Spencer Bailey, Thom Browne and Alina Cho at Dover Street Market. Photo: Courtesy

Spencer Bailey, Thom Browne and Alina Cho at Dover Street Market. Photo: Courtesy

As Surface Editor-in-Chief Spencer Bailey introduced June/July cover star Thom Browne and journalist Alina Cho for the magazine’s latest “Design Dialogues” at Dover Street Market on Wednesday night, Cho — in true reporter form — wanted to cut to the chase and discuss Browne’s switch to Paris Fashion Week. “Anybody who’s familiar with Thom’s work is familiar with his fashion shows, which are really less fashion shows and more theater,” says Cho. “And I would say Thom’s show is probably one of the most anticipated shows at New York Fashion Week.”

“I’m looking forward to the challenge,” says Browne on his upcoming runway show. “I’m not approaching it any differently. I’m going to really approach it the same way as I have always showed here.” The “most underestimated designer in New York” has joined a number of American labels that have decamped for Paris, including Altuzarra, Rodarte, Proenza Schouler, Vera Wang and Monique Lhuillier, which has left the fashion industry buzzing about the current (and future) state of New York Fashion Week. (Though the CFDA assures us not to freak to out.)

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“Whether it be New York or Paris or Milan, people approach [fashion shows] their own way,” says Browne. “It’s very easy to say, ‘Oh, New York is not interesting anymore.’ Well, it is in a way because New York’s important responsibility in the world may be more on the commercial side and there’s something very valid to that, so people can approach those shows in that mindset. Paris may be a little bit more conceptual, so I think it’s just a different way of approaching the shows. But I am very old school in the way that I do think that the shows are important to fashion.”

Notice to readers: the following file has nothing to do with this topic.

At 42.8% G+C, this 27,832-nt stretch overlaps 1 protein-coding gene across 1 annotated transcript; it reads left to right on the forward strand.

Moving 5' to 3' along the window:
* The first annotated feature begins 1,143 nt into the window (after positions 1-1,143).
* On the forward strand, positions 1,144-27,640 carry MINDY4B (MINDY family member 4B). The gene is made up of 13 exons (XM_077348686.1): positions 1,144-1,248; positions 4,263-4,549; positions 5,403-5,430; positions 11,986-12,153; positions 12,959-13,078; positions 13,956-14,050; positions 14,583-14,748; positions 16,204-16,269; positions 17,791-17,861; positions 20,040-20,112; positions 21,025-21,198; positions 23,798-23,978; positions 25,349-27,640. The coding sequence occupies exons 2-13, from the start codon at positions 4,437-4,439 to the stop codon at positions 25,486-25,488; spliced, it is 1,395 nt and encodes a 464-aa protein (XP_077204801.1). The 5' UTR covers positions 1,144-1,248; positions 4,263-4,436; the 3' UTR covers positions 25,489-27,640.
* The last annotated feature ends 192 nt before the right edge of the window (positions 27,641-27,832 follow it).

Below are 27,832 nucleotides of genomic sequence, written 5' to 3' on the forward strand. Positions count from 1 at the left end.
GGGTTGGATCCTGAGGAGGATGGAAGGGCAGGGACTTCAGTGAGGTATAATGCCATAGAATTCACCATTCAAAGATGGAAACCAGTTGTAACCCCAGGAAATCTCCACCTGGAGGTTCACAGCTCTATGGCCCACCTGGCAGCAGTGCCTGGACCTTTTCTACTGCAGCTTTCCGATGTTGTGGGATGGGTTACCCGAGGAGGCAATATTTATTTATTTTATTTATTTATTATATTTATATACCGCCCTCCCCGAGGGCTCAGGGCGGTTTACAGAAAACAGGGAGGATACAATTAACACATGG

For Browne, the move to Paris was his plan all along. And considering his fantastical take on fashion shows, the French fashion capital is a perfect fit. “I’ve thought about it for a while and honestly, I didn’t know what the big deal was,” he tells Bailey and Cho. “I’ve been showing men’s in Paris for a while, so I have a presence there. I loved showing here in New York and [the decision] really had nothing to do with New York. It was more the idea that Paris is honestly just a bigger audience, and it was time for our audience to get bigger.” A very valid point, as Browne had secured a majority investor — Sandbridge Capital — in 2016. Since then, his namesake label has made a number of big business moves: Rodrigo Bazan was hired as CEO from Alexander Wang, and new stores have opened in London, Milan and a women’s flagship in New York.

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Hector! Photo: Courtesy

Hector! Photo: Courtesy

In addition to more specialty retailers, the brand has also been diving into e-commerce. “The only time I ever shop is online because I don’t really shop in stores,” says Browne. “But I think our approach is such a really intelligent way of making the world of today work for us.” Social media is important to the designer, too, especially if it brings more eyes towards his runway shows — or his adorable dog Hector. “The investment in doing a show and knowing that only like, 600 people get to see it I think is ridiculous,” he says. “I wish we could have a Jumbotron outside because you spend so much time and there’s so much work that goes into them. The idea that only a select [can see it] is a very pretentious kind of idea.”

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But will we ever see Browne tap into the “see now, buy now” movement? After all, designers like Tommy Hilfiger and Tom Ford (albeit for one season only) have taken on the newly adopted business strategy. “You see the photos on Instagram and social media, you kind of want the clothes right away, but there’s something to be said for waiting for them,” says Cho. As for Browne? His response was simple and swift: “No interest.”

Homepage image: Thom Browne at his Dover Street Market shop. Photo: Courtesy

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